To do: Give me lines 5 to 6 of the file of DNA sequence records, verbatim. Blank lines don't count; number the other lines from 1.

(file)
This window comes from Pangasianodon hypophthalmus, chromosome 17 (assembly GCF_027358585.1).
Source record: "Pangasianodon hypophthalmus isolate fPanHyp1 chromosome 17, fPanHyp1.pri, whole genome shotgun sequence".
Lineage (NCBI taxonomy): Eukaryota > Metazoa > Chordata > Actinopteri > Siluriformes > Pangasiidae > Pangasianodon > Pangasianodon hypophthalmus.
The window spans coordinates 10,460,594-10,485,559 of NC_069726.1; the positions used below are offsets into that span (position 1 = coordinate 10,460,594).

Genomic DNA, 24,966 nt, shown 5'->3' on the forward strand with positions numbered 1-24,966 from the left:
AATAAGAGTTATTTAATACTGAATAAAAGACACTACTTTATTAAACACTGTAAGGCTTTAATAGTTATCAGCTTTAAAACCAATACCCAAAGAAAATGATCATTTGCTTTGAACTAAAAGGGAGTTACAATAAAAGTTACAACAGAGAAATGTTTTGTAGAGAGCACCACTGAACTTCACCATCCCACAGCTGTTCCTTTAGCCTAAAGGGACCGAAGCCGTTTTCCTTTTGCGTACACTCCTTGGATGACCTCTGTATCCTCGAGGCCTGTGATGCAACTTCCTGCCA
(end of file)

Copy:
Genomic DNA, 24,966 nt, shown 5'->3' on the forward strand with positions numbered 1-24,966 from the left:
AATAAGAGTTATTTAATACTGAATAAAAGACACTACTTTATTAAACACTGTAAGGCTTTAATAGTTATCAGCTTTAAAACCAATACCCAAAGAAAATGATCATTTGCTTTGAACTAAAAGGGAGTTACAATAAAAGTTACAACAGAGAAATGTTTTGTAGAGAGCACCACTGAACTTCACCATCCCACAGCTGTTCCTTTAGCCTAAAGGGACCGAAGCCGTTTTCCTTTTGCGTACACTCCTTGGATGACCTCTGTATCCTCGAGGCCTGTGATGCAACTTCCTGCCA